A long-awaited road improvement project has taken a “significant step” towards being delivered – but campaigners say they have been left disappointed.
Aberdeen City Council’s planning development management committee approved the first part of the Berryden Corridor, a major project aimed at cutting journey times and easing congestion, as well as encouraging active travel.
A new road will be constructed between the Kittybrewster/St Machar roundabout and Ashgrove, with a dual carriageway created.
It also means footways and cycle paths will be created, along with street lighting, drainage and other infrastructure.
The Berryden Corridor Improvement Project also involves widening the existing road and improving the junctions between Skene Square and Ashgrove Road.
Council transport spokeswoman Sandra Macdonald said: “The planning permission granted is welcome news for the Berryden Corridor Improvement Project.
“It is a significant step towards delivering this roads network scheme which will help journey time reliability, relieve congestion, and improve infrastructure for walking and cycling.
“I look forward to the next stage of the project.”
More than a mile of extra pavements will be created, along with two miles of additional cycle track.
However, Aberdeen Cycle Forum had earlier lodged an objection to the proposals – and chairwoman Rachel Martin said the body was “very disappointed” by the decision to approve the project.
She said: “This is something the forum has been against for a long time. It is absolutely the wrong move to be expanding road capacity.
“All this will do is bring more pollution and traffic into the city centre, and will encourage more car use when we should be promoting active travel.
“It is disappointing on every level. It’s going to be hugely expensive at a time when we are facing a huge economic problem.”
Despite a number of objections to the scheme, councillors voted the project through unanimously.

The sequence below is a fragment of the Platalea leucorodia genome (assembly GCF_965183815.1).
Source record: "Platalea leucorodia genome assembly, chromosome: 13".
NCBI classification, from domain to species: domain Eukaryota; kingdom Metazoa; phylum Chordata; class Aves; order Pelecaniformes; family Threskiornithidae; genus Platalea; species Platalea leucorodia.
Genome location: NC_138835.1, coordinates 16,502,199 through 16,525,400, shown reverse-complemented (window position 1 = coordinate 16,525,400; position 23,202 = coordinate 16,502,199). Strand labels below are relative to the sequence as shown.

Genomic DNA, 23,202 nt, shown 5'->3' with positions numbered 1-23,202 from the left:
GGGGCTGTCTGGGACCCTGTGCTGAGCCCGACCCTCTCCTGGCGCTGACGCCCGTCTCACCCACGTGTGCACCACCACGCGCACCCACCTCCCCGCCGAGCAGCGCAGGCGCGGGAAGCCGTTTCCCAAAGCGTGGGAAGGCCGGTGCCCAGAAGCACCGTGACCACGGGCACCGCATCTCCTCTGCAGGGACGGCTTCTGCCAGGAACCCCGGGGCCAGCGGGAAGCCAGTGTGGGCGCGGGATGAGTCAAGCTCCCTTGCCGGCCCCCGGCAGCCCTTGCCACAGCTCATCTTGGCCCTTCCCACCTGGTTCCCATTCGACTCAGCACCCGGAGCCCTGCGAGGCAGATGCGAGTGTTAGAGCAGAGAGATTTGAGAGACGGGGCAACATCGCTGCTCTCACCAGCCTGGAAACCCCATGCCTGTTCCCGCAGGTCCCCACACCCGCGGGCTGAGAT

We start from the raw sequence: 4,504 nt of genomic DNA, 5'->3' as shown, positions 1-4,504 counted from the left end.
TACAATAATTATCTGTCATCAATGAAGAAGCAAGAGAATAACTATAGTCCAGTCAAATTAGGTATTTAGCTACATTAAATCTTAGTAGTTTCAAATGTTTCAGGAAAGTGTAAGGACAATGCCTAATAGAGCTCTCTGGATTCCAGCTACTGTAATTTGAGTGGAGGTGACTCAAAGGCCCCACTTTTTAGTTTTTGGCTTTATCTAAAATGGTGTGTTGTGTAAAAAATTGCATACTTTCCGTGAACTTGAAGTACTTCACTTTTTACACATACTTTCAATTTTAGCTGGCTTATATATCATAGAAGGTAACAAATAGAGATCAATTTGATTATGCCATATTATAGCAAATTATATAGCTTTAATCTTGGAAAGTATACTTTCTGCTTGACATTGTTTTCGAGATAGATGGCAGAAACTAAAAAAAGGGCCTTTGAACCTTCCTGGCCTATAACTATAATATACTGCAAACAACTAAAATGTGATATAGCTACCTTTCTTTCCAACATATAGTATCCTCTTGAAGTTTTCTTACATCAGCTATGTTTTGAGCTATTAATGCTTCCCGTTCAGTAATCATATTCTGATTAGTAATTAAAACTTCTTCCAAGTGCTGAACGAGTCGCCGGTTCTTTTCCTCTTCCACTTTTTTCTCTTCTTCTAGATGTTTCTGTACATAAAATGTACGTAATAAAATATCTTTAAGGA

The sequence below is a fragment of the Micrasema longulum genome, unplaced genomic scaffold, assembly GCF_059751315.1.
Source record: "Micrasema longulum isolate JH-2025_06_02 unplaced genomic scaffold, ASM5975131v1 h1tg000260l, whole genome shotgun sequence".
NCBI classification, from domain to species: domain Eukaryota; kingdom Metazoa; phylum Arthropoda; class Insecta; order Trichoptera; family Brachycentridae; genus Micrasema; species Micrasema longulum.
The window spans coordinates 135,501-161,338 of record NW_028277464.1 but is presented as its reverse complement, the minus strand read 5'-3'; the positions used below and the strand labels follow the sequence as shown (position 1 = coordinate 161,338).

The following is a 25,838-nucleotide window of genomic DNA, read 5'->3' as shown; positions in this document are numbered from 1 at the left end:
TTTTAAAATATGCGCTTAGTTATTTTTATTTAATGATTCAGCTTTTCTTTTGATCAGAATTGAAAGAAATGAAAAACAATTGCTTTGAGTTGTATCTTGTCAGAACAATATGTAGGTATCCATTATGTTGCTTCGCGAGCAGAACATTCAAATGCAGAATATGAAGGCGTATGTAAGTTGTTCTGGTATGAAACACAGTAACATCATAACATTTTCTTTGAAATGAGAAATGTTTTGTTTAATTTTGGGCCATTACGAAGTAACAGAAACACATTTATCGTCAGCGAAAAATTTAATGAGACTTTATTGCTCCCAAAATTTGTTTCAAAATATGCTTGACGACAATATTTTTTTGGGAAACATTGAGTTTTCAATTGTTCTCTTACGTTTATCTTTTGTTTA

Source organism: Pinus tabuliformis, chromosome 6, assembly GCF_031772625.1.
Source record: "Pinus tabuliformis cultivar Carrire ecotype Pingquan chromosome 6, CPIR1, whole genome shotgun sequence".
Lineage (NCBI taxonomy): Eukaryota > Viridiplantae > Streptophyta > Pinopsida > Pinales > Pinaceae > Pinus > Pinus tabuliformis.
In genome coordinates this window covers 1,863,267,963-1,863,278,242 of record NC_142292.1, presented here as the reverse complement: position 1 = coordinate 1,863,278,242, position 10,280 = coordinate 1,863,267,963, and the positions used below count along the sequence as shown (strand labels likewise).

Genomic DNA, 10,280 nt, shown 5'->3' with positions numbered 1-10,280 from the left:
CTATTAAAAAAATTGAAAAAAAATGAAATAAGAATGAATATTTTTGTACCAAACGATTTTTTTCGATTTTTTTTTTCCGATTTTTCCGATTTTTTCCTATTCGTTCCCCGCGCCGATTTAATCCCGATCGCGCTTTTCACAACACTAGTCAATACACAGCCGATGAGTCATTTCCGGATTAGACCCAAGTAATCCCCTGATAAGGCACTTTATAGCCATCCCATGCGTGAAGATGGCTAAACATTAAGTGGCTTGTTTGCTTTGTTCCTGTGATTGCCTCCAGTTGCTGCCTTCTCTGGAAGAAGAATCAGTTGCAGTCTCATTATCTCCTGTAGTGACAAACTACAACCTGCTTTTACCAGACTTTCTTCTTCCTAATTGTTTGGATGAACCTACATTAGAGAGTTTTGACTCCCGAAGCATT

Committee member John Cooke, who had earlier raised concerns about noise and traffic, said he had been satisfied by council officers’ assurances.
He said: “I did have a number of concerns about traffic volumes and noise on the Berryden Corridor application, but was reassured by officers.
“In particular, I was able to get confirmation that properties affected by noise may be eligible for funding under the Noise Insulation (Scotland) Regulations 1975, and that the council will contact residents who might qualify to make them aware of this.”
Plans for the section between Skene Square and Ashgrove Road are expected to come forward at future meetings.
Parts of that section, such as Caroline Place, fall within listed building and conservation areas.
Meanwhile, councillors also approved plans for a multi-million-pound elective care unit at Foresterhill Health Campus.
The development had been described as a “one-stop shop” for respiratory, dermatology and urology patients, and will increase the number of people who can be seen by specialists or who require an endoscopy or minor surgery.
It will see an extension added to the existing ward block at Aberdeen Royal Infirmary.
Committee member Martin Greig said: “This is a welcome proposal that will improve the way that care is provided. These new and enhanced facilities will be much appreciated and add to our local provision of health services.
“This is a real step forward giving a much needed expansion of space to carry out the important responsibiities of looking after people.”
In June, NHS Grampian approved additional funding of up to £1 million for changes that may be needed for the site, to consider if the clinical scope of the project needs to be altered due to Covid-19, and any assessment on how it may impact the building process.
A number of decisions have been attached to the decision to approve the development, including installing cycle parking for short and long stay, and reports around bird hazard, environmental enhancements for the area, energy statements, landscaping and water drainage arrangements are carried out.